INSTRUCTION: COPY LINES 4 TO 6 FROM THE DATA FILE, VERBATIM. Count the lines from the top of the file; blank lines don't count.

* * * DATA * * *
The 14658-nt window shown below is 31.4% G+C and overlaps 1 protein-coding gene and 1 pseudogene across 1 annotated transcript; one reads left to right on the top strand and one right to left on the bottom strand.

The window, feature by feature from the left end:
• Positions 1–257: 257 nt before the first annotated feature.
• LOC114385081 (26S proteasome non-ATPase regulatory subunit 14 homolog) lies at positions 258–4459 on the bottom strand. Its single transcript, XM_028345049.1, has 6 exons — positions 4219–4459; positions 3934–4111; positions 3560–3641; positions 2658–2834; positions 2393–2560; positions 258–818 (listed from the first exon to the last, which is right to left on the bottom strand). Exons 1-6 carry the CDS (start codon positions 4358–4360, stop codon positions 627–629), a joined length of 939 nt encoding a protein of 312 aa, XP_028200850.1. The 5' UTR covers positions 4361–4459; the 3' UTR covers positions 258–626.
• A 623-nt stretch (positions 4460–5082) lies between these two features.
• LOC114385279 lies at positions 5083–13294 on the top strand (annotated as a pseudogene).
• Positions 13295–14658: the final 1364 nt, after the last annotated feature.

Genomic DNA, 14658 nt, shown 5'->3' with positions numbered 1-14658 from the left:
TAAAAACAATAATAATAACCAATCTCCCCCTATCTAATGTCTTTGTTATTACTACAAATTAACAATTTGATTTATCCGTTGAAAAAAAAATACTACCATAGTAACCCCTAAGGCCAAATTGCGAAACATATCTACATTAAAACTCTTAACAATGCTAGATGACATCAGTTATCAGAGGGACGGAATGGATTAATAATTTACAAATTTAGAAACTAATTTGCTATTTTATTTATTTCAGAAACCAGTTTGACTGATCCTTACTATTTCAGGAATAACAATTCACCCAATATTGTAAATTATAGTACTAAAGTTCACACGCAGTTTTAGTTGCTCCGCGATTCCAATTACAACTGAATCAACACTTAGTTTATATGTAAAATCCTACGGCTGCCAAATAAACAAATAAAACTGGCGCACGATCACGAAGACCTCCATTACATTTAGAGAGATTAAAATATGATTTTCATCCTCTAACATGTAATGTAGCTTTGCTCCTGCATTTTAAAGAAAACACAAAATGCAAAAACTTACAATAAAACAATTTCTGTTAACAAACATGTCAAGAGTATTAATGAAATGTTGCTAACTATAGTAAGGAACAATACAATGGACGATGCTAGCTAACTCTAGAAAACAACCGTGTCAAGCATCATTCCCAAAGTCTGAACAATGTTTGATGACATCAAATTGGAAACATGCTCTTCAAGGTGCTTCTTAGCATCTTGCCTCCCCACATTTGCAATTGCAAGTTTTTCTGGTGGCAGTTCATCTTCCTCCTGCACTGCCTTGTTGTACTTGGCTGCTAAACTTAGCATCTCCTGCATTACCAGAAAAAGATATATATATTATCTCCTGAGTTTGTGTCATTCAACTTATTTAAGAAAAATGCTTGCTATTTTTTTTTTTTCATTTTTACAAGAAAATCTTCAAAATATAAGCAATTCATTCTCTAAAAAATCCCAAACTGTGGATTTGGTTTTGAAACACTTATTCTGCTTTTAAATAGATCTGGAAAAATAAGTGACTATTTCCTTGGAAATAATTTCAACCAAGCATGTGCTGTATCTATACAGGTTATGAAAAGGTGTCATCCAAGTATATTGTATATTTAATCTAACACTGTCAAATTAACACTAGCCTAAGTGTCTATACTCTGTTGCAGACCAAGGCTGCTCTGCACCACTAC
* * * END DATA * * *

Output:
• LOC114385081 (26S proteasome non-ATPase regulatory subunit 14 homolog) lies at positions 258–4459 on the bottom strand. Its single transcript, XM_028345049.1, has 6 exons — positions 4219–4459; positions 3934–4111; positions 3560–3641; positions 2658–2834; positions 2393–2560; positions 258–818 (listed from the first exon to the last, which is right to left on the bottom strand). Exons 1-6 carry the CDS (start codon positions 4358–4360, stop codon positions 627–629), a joined length of 939 nt encoding a protein of 312 aa, XP_028200850.1. The 5' UTR covers positions 4361–4459; the 3' UTR covers positions 258–626.
• A 623-nt stretch (positions 4460–5082) lies between these two features.
• LOC114385279 lies at positions 5083–13294 on the top strand (annotated as a pseudogene).